The swipe-operated touchscreen unit is very good for the class, but the nifty Mirror Link software that basically turns the screen into your phone, is Android only, though Apple CarPlay compatibility will become available next year.

At this stage, unfortunately, until the full suite of phones are compatible either through Mirror Link or CarPlay, Australia will not get any form of this advanced phone connectivity. We think Skoda should bite the bullet and offer it regardless. What's the harm, if it is possible?

One area where the Fabia excels is practicality. It's 330-litre boot (1150L with the back seats folded 60:40) is equivalent to some cars a class larger (the Mazda 3, for example, has a 308L cargo hold). In terms of usability of space, possibly only the Jazz has it beat at this end of the market.

The cabin has a number of clever storage options too, including big pockets in the doors and ahead of the gear shifter, fold down centre console and even nifty little nets running along the side of the front seats.

Likewise, space in the rear seats is decent. There's room for two adults in the back, provided the front seats aren't pitched too far back. Thanks to the boxy design, headroom is outstanding, with or without the optional panoramic glass roof.

In addition, those large windows give excellent outward visibility, a key to parking and changing lanes in a bustling city. The large side mirrors amplify this.

On road, the Fabia feels like an appreciable step up over the outgoing model. The steering is light and quick, ideal for twirling about in laneways and car parks, though it also offers acceptable feedback during sportier driving.

It isn't as nimble or sharp dynamically as a Ford Fiesta or outgoing Mazda 2. It lacks the razor-sharp turn in and body control of those class-leaders, but much of this is down to the fact the Skoda has calibrated it for comfort rather than cornering cachet.

It offers a relatively plush ride. Road imperfections from cobblestones, potholes and bridge joiners are dispatched with little fuss. Remember also this car will be popular in a number of markets with patchwork roads.

It's also a commendably quiet and stable cruiser, feeling planted even at higher European motorway speeds that would get you arrested in Australia. Wind noise is evident, but road noise is kept well under control especially on the base car's higher profile tyres.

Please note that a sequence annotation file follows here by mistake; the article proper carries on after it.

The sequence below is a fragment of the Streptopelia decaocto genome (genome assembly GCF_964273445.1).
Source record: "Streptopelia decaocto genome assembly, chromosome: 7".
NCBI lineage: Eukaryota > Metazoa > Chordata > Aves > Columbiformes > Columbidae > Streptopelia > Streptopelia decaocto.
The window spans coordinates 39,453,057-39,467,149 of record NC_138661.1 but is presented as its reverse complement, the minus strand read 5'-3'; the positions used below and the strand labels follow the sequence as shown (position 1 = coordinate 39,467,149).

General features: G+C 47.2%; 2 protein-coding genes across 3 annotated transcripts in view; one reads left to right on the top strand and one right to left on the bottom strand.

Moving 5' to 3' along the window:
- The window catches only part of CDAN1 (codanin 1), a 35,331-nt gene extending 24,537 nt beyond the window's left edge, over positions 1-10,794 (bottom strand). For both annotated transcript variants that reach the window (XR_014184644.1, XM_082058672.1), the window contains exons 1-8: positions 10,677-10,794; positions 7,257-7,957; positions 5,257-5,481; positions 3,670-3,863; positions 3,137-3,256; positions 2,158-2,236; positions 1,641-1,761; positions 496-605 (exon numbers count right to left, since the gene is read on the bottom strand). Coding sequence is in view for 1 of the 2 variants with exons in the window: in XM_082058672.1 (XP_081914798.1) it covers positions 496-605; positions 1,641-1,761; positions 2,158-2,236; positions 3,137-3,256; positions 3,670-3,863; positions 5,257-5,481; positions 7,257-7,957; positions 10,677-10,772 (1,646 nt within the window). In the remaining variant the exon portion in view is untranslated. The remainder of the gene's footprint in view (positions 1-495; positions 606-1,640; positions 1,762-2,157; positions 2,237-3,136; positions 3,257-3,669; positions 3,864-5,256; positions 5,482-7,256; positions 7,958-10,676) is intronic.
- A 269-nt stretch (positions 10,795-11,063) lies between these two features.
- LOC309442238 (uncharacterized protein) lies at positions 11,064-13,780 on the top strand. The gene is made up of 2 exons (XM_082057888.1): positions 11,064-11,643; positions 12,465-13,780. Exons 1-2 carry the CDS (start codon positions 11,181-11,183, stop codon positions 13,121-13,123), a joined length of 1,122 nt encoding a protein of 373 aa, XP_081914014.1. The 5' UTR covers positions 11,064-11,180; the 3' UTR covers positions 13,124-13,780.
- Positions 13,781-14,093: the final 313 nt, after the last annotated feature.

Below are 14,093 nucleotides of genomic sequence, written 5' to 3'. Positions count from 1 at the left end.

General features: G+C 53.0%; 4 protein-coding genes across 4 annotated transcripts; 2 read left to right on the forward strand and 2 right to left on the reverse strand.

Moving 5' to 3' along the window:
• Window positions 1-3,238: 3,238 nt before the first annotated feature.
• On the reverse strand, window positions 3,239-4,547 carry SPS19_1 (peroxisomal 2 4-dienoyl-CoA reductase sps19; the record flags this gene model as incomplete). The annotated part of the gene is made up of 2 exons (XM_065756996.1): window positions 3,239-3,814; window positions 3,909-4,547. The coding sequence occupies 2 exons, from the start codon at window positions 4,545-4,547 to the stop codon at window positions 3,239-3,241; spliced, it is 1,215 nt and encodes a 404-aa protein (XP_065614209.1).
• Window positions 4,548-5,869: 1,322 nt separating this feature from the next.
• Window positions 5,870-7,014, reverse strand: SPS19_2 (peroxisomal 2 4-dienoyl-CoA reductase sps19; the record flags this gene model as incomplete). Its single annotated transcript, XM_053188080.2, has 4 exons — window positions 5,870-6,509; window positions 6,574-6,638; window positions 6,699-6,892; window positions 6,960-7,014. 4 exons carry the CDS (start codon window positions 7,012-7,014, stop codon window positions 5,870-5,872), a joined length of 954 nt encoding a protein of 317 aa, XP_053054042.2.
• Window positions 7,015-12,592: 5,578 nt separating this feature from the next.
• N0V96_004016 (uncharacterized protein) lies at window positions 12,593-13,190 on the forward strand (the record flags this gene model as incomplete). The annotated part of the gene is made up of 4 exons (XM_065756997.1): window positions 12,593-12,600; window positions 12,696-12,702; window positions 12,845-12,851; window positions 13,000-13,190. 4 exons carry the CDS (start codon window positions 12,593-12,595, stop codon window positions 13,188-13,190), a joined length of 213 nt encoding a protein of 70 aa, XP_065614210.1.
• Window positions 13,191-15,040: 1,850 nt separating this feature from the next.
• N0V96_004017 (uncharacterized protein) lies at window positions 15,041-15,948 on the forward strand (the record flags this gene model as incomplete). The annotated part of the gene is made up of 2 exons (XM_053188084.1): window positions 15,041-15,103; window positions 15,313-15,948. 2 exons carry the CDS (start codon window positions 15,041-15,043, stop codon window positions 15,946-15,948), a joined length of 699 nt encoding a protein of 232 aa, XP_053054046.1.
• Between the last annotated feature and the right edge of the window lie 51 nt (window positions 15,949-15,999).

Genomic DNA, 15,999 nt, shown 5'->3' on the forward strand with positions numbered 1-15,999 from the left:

Both engines are ample, with the 66TSI belying its modest outputs courtesy of the low-end torque offered by the turbo. This means it's responsive even without overt revs, though it's happy to be wound out.

We were pulling 120km/h-plus up a steep hill in fifth gear and still accelerating without issue, at which time it remained quiet and refined. The wheel and seat remained free of any buzziness. At Australia highway speeds of 100km/h, we were seeing revs of about 2200rpm.

The gearbox lacks a ratio, but the fifth is tall enough to cruise along at motorway pace, and the shift is light and precise.

The 81TSI feels stronger, especially in the mid-range, and offers greater punch off the line. The DSG is generally intuitive in this application, and the option of seven ratios when some rivals still have four naturally helps refinement. It's also more decisive and less jerky at low speeds than the previous iteration.

Skoda claims a 0-100km/h time for it of 9.4 seconds compared with 10.9sec for the 66TSI.

That said, while the 81kW engine offers more punch, the 66kW unit is more than adequate, and if you're willing to change your own gears it might be the value pick.

Either way you'd be buying an excellent city car. We'll withhold our final judgement until Australia pricing and specifications are revealed. The market is so cost-sensitive, and Skoda must be aggressive to get traction.

Ultimately, the Fabia could probably use a little more pizzazz in its design inside and out, and the lack of an auto option on the 66TSI is a shame given its sales potential. It's also not as fun to punt around as a Ford Fiesta, though it's certainly above the class average.

What it does offer is practicality, refinement and comfort at levels rarely seen in a car so small. If the price is sharp it could prove a great buy. It's certainly a big step up over the current car, and just unusual enough to stand somewhat apart from the masses.